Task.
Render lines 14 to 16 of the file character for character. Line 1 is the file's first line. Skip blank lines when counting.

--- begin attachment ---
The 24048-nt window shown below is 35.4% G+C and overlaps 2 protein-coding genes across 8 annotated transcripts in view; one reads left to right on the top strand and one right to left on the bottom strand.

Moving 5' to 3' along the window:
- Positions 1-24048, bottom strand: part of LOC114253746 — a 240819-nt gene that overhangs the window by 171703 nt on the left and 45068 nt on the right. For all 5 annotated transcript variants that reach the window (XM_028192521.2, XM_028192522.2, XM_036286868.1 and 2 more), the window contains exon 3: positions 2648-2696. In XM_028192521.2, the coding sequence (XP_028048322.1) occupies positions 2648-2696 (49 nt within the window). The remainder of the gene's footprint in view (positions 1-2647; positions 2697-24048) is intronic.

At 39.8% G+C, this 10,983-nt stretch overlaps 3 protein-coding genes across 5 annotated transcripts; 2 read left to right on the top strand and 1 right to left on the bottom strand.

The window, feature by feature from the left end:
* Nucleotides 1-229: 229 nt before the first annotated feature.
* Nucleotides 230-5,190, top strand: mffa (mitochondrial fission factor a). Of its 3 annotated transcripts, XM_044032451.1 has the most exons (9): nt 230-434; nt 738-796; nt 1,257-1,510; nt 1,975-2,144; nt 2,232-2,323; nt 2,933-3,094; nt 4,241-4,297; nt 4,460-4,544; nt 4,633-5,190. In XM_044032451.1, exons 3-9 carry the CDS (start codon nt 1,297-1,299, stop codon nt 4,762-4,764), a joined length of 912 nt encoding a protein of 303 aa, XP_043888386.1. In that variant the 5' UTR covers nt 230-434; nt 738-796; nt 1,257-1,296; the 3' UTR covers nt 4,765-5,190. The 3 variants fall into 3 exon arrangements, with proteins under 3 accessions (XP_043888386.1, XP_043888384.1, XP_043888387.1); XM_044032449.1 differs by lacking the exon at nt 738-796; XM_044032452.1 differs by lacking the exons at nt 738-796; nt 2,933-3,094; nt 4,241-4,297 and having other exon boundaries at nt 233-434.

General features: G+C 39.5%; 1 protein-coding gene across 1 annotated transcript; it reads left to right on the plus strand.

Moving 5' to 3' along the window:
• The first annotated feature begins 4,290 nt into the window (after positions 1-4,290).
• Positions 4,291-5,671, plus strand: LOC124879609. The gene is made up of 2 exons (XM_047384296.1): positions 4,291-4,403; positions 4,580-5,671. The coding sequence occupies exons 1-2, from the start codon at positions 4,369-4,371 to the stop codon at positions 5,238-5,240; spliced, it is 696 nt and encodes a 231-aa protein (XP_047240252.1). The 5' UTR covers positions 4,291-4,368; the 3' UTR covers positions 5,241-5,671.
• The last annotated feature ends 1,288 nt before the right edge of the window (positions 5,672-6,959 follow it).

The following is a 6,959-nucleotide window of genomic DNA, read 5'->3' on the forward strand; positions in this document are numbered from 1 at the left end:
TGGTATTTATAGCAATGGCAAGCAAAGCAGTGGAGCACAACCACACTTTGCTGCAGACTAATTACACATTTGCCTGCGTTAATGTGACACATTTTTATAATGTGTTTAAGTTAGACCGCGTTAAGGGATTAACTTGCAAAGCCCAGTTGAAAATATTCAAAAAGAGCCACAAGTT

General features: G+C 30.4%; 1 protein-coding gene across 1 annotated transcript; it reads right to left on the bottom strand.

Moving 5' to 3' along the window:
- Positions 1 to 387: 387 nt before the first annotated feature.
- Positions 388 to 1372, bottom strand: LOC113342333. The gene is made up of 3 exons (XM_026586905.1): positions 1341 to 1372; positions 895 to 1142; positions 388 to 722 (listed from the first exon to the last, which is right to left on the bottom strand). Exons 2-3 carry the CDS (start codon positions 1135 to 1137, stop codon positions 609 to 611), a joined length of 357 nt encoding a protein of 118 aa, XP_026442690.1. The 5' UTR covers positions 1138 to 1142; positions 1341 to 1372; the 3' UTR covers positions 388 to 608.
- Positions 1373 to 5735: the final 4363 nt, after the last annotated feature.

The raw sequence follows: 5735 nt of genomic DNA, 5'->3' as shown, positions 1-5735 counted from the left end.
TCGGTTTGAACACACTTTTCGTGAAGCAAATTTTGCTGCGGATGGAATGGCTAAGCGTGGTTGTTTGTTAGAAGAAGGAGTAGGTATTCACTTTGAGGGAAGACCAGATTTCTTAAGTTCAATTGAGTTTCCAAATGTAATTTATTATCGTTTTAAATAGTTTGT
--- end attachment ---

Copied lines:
TGGTATTTATAGCAATGGCAAGCAAAGCAGTGGAGCACAACCACACTTTGCTGCAGACTAATTACACATTTGCCTGCGTTAATGTGACACATTTTTATAATGTGTTTAAGTTAGACCGCGTTAAGGGATTAACTTGCAAAGCCCAGTTGAAAATATTCAAAAAGAGCCACAAGTT

General features: G+C 30.4%; 1 protein-coding gene across 1 annotated transcript; it reads right to left on the bottom strand.

Moving 5' to 3' along the window: